The emerging regulatory potential of SCFMet30 -mediated polyubiquitination and proteolysis of the Met4 transcriptional activator.

Chandrasekaran S, Skowyra D - Cell Div (2008)

Roadmap highlighting the relationship between the SCFMet30-Met4 interplay and the regulatory schemes involved in sulfur assimilation, oxidative stress and cell division. The model emphasizes the notion that the SCFMet30 ubiquitin ligase activates the Met4 transcriptional activator in a manner linked to cell division and dependent on low levels of methionine, allowing expression of the MET and SAM genes encoding the enzymes assimilating sulfur into methionine and S-adenosyl-methionine, respectively (green). In a negative feedback response driven by methionine accumulation, with the biosynthesis of S-adenosyl-methionine and cysteine necessary in this regulatory context, Met4 activation by SCFMet30 is blocked, leading to Met4 inhibition (purple). Navy blue indicates steps involved in oxidative stress response induced by cadmium (Cd2+). Note that Sam1 and Sam2 enzymes are necessary for all three types of responses, emphasizing the special regulatory role of S-adenosyl-methionine biosynthesis. Methionine, S-adenosyl-methionine and cysteine are necessary for the biosynthesis and modification of proteins, lipids and nucleotides during growth (turquoise). See text for details.
© Copyright Policy - open-access
Related In: Results  -  Collection

License
Show All Figures
getmorefigures.php?uid=PMC2526995&req=5

Figure 1: Roadmap highlighting the relationship between the SCFMet30-Met4 interplay and the regulatory schemes involved in sulfur assimilation, oxidative stress and cell division. The model emphasizes the notion that the SCFMet30 ubiquitin ligase activates the Met4 transcriptional activator in a manner linked to cell division and dependent on low levels of methionine, allowing expression of the MET and SAM genes encoding the enzymes assimilating sulfur into methionine and S-adenosyl-methionine, respectively (green). In a negative feedback response driven by methionine accumulation, with the biosynthesis of S-adenosyl-methionine and cysteine necessary in this regulatory context, Met4 activation by SCFMet30 is blocked, leading to Met4 inhibition (purple). Navy blue indicates steps involved in oxidative stress response induced by cadmium (Cd2+). Note that Sam1 and Sam2 enzymes are necessary for all three types of responses, emphasizing the special regulatory role of S-adenosyl-methionine biosynthesis. Methionine, S-adenosyl-methionine and cysteine are necessary for the biosynthesis and modification of proteins, lipids and nucleotides during growth (turquoise). See text for details.
Mentions: In free-living single-celled organisms like yeast, metabolic pathways are exquisitely tuned to the availability of nutrients in the environment. The likelihood of sudden changes in availability of metabolites has led such organisms to acquire complex and dynamic feedback mechanisms that link nutrient availability to the control of biosynthetic pathways and to cell proliferation. The sulfur assimilation pathway is emerging as one of the most interesting examples of such a system, with the Met4 transcriptional activator involved in the uptake and assimilation of sulfur into the amino acids methionine and S-adenosyl-methionine (Fig. 1, green) regulated not only by the metabolites, but also by cell division and oxidative stress-mediated responses.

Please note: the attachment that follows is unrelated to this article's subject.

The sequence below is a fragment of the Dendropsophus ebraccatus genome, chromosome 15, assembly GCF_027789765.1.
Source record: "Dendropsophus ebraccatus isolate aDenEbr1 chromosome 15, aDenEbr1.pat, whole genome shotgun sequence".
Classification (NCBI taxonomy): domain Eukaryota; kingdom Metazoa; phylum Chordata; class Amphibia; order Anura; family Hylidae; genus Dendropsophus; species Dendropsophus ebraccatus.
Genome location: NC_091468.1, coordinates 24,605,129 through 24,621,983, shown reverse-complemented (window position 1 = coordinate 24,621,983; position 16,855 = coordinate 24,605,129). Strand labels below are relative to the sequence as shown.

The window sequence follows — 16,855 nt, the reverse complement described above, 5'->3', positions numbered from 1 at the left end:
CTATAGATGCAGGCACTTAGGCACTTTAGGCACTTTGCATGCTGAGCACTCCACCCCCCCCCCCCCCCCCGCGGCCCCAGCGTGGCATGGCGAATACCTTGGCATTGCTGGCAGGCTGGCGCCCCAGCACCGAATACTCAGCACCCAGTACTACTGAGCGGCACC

Bottom Line: We revisit this model in light of the growing evidence that SCFMet30 can also activate Met4.The notion that Met4 can be inhibited or activated depending on the sulfur metabolite context is not new, but for the first time both aspects have been linked to SCFMet30, creating an interesting regulatory paradigm in which polyubiquitination and proteolysis of a single transcriptional activator can play different roles depending on context.We discuss the emerging molecular basis and the implications of this new regulatory phenomenon.

View Article: PubMed Central - HTML - PubMed

Affiliation: Edward A, Doisy Department of Biochemistry and Molecular Biology, Saint Louis University School of Medicine, St, Louis, MO, 63104, USA. skowyrad@slu.edu.

ABSTRACT
The yeast SCFMet30 ubiquitin ligase plays a critical role in cell division by regulating the Met4 transcriptional activator of genes that control the uptake and assimilation of sulfur into methionine and S-adenosyl-methionine. The initial view on how SCFMet30 performs its function has been driven by the assumption that SCFMet30 acts exclusively as Met4 inhibitor when high levels of methionine drive an accumulation of cysteine. We revisit this model in light of the growing evidence that SCFMet30 can also activate Met4. The notion that Met4 can be inhibited or activated depending on the sulfur metabolite context is not new, but for the first time both aspects have been linked to SCFMet30, creating an interesting regulatory paradigm in which polyubiquitination and proteolysis of a single transcriptional activator can play different roles depending on context. We discuss the emerging molecular basis and the implications of this new regulatory phenomenon.

No MeSH data available.


Related in: MedlinePlus